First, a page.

Bob Hope stars as The Lemon Drop Kid, a small-time New York City swindler who illegally touts horses at a racetrack. When he accidentally cheats a notorious gangster, the Kid must scramble for a way to repay his looming debt by Christmas. With the help of his girlfriend (Marilyn Maxwell), the quick-thinking Lemon Drop Kid and his gang launch a scam using Santa suits to raise money for homeless women. The film introduced the now-classic holiday tune “Silver Bells,” written by Jay Livingston and Ray Evans. Directed by Sidney Lanfield, this holiday comedy is based on a story by Damon Runyon.
Friday, Dec. 11 (7:30 p.m.)
“White Christmas” (Paramount, 1954)
Bing Crosby and Danny Kaye star as a top song-and-dance act that accompanies Betty and Judy Haynes, sister entertainers (played by Vera-Ellen and Rosemary Clooney) to the Columbia Inn in Vermont where the women are scheduled to perform over the Christmas holidays. They arrive to discover that the inn is run by the boys’ former WWII commanding officer, who is about to go out of business due to a lack of snow. The foursome decides to put on a show to save the establishment. Michael Curtiz directed this Technicolor Christmas classic that features Irving Berlin songs “Sisters,” “Snow,” “Love, You Didn't Do Right By Me,” the Oscar-nominated “Count Your Blessings Instead of Sheep” and, of course, “White Christmas.”
Saturday, Dec. 12 (2 p.m.)
“Christmas Television Specials” (1965 -1979)
A trio of animated Christmas specials, digitized by the Library of Congress Video Preservation Lab, will be shown on the big screen, with the much-loved “A Charlie Brown Christmas” kicking off the matinee program. Based on the comic strip “Peanuts” by Charles M. Schulz, the program made its debut on CBS on Dec. 9, 1965. It went on to win both Emmy and Peabody awards and the soundtrack album by Vince Guaraldi was voted into the Grammy Hall of Fame in 2007. It was named to the Library of Congress' National Recording Registry list of “culturally, historically, or aesthetically important” American sound recordings in 2012. “How the Grinch Stole Christmas!” (CBS, 1966), directed by Chuck Jones and based on the children’s book by Dr. Seuss, features the voice of Boris Karloff as both the narrator of the film and the speaking voice of The Grinch. The final selection is “Bugs Bunny’s Looney Christmas Tales” (CBS, 1979), featuring Bugs Bunny and other Looney Tunes characters in three newly created cartoon shorts with seasonal themes. Mel Blanc provided the voices of Bugs Bunny, Porky Pig, Foghorn Leghorn, Tweety Bird, Yosemite Sam, Road Runner, Wile E. Coyote, the Tasmanian Devil and Santa Claus.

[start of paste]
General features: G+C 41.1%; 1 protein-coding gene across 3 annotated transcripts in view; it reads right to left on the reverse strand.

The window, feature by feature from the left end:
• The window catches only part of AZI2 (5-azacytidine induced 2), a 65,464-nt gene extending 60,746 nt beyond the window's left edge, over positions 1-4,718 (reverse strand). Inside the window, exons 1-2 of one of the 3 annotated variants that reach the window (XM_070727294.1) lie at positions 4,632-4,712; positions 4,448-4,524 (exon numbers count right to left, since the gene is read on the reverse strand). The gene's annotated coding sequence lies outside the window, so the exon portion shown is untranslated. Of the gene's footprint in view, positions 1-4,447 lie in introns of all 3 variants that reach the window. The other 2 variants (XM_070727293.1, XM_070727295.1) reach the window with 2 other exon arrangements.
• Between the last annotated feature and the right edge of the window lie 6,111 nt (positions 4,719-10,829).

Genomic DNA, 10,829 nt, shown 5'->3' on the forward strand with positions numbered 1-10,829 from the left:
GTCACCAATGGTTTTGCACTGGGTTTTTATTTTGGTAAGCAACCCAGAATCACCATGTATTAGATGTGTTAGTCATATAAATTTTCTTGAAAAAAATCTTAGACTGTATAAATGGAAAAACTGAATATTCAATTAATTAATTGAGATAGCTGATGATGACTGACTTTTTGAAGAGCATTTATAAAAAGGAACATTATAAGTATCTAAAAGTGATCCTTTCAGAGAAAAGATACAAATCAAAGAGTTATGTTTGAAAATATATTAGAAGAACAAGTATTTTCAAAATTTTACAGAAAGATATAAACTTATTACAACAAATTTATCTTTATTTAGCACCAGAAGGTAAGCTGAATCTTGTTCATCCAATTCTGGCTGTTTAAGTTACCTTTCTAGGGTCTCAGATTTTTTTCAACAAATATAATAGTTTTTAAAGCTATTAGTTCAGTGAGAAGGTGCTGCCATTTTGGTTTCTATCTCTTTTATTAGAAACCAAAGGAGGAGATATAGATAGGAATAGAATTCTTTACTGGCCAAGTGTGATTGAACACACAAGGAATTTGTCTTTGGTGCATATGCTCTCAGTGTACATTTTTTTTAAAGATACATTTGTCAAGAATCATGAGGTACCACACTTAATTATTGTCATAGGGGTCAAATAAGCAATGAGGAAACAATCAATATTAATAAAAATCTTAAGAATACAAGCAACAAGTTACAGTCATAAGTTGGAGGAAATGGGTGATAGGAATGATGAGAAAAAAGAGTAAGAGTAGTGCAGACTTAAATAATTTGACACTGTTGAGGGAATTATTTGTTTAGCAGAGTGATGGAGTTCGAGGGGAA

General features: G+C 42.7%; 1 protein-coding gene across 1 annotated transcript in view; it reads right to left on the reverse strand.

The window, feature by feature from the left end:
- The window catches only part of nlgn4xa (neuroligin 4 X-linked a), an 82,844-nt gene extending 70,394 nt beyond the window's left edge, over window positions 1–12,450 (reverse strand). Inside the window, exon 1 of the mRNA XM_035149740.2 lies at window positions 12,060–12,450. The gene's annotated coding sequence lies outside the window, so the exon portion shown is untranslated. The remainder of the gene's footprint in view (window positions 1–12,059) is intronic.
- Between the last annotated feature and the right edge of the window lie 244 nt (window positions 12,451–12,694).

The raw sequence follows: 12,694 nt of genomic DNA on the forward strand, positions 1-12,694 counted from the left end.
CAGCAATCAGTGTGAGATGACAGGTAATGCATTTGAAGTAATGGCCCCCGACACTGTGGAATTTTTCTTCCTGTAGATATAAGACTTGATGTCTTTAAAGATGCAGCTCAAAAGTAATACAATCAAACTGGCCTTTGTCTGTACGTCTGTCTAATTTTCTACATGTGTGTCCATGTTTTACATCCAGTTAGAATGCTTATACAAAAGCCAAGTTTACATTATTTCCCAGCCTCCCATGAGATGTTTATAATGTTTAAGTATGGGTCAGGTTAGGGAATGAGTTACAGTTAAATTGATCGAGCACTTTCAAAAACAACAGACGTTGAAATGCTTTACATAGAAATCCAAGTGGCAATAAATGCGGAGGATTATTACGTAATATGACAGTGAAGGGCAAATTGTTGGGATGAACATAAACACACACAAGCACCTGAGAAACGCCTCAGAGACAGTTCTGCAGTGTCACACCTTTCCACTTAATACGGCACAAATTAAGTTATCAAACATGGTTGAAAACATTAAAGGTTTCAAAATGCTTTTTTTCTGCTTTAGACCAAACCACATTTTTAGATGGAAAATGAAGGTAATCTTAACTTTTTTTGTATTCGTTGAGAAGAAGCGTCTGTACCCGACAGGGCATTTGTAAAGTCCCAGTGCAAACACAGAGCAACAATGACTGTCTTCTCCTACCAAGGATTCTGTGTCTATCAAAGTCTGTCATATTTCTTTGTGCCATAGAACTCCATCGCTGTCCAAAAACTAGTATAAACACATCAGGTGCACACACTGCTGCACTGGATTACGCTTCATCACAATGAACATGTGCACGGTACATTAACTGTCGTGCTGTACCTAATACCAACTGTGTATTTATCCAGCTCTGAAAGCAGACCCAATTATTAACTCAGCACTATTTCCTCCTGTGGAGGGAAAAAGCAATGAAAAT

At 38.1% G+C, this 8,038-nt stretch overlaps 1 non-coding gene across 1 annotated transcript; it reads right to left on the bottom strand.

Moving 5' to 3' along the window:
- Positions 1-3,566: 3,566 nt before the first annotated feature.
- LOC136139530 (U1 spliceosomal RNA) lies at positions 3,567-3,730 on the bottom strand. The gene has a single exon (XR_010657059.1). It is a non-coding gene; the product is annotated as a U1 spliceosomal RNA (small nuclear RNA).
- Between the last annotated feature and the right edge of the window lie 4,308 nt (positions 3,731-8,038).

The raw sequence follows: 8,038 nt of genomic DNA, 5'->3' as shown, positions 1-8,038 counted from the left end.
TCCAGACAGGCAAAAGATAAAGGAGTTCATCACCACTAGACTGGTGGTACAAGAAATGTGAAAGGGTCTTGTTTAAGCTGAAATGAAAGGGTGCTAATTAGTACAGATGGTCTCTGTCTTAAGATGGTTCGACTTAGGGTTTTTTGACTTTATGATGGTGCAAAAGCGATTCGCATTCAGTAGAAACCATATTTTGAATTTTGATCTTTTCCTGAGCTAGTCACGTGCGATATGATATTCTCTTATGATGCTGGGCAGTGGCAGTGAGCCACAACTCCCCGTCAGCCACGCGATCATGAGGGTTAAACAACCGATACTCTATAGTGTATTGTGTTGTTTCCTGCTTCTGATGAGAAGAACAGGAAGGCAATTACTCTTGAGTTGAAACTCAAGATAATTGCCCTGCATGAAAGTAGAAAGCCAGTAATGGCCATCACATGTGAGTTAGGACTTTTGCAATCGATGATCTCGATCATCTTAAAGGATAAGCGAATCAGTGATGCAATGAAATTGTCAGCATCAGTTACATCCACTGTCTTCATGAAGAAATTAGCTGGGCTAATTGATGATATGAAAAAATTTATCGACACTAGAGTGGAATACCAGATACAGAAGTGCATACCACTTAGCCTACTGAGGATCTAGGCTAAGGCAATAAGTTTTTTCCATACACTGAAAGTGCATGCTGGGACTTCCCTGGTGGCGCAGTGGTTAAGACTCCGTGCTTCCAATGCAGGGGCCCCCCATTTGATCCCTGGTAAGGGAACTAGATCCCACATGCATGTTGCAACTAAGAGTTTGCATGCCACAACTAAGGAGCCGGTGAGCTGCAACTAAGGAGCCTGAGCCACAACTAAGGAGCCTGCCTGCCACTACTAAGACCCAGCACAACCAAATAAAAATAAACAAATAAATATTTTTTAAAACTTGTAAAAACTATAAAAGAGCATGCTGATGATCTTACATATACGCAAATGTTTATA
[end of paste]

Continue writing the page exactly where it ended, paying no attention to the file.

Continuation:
Saturday, Dec. 12 (7:30 p.m.)
“It’s a Wonderful Life” (RKO, 1946)
Director Frank Capra created a holiday favorite with this story of a once-ambitious young man, George Bailey, (James Stewart) who sacrifices personal adventure to stand up against the despot Potter who tyrannizes his small hometown (Lionel Barrymore). When it looks like Potter has finally beaten him, George wishes he’d never been born and an apprentice angel (Henry Travers) grants his wish. Shown the bleak parallel universe that might have been, George recants his wish and is restored just in time to see his family and friends come to his aid against Potter. Suggested by a short story written as a Christmas card by author and historian Philip Van Doren Stern, Capra and writers Frances Goodrich and Albert Hackett crafted the screenplay for this film, which has become synonymous with Christmas. Named to the National Film Registry in 1990, the film also stars Donna Reed, Thomas Mitchell and Beulah Bondi.
Thursday, Dec. 17 (7:30 p.m.)
“We’re No Angels” (Paramount, 1955)
Humphrey Bogart, Aldo Ray and Peter Ustinov play three escaped inmates from Devil’s Island who concoct a plan to steal from a shopkeeper on Christmas. Their plans change when they find themselves growing to like their target and his family. Besides, the luckless merchant’s business is failing and he is about to lose his shirt. The men decide instead to help out by fixing up the place and bringing in more customers. Michael Curtiz directed this comedy, which co-stars Joan Bennett, Basil Rathbone and Leo G. Carroll.
Friday, Dec. 18 (7:30 p.m.)
“Miracle on 34th Street” (20th Century-Fox, 1947)
This holiday favorite, written and directed by George Seaton, depicts a kindly old man calling himself Kris Kringle (Edmund Gwenn) who is hired as the Macy’s department store Santa. The trouble is he thinks he really is Santa Claus. When he meets the young daughter (Natalie Wood) of the store’s personnel manager (Maureen O’Hara), he endeavors to teach the girl to become a normal, imaginative child instead of the miniature adult raised by her no-nonsense mother. To avoid being sent to an asylum for life, Kringle goes on trial to prove he’s Santa and is defended by a sympathetic attorney (John Payne). This delightful comedy-fantasy won Oscars for best original story, best screenplay and best supporting actor for Edmund Gwenn. The film was named to the National Film Registry in 2005.
Saturday, Dec. 19 (2 p.m.)
“The Greatest Story Ever Told” (United Artists, 1965)
This epic religious spectacle is a retelling of the story of Jesus Christ, from the Nativity through the Resurrection. Directed by George Stevens, it features an all-star cast with the principal role of Jesus compellingly played by Swedish actor Max von Sydow. Filmed in Death Valley and in Utah, Nevada and Arizona, the production garnered Oscar nominations for best cinematography, best score, best art direction, best costume design, and best visual effects. Claude Rains appears as Herod in his final film appearance. Also in the cast are Dorothy McGuire, Charlton Heston, Jose Ferrer, David McCallum, Van Heflin, John Wayne and Roddy McDowall.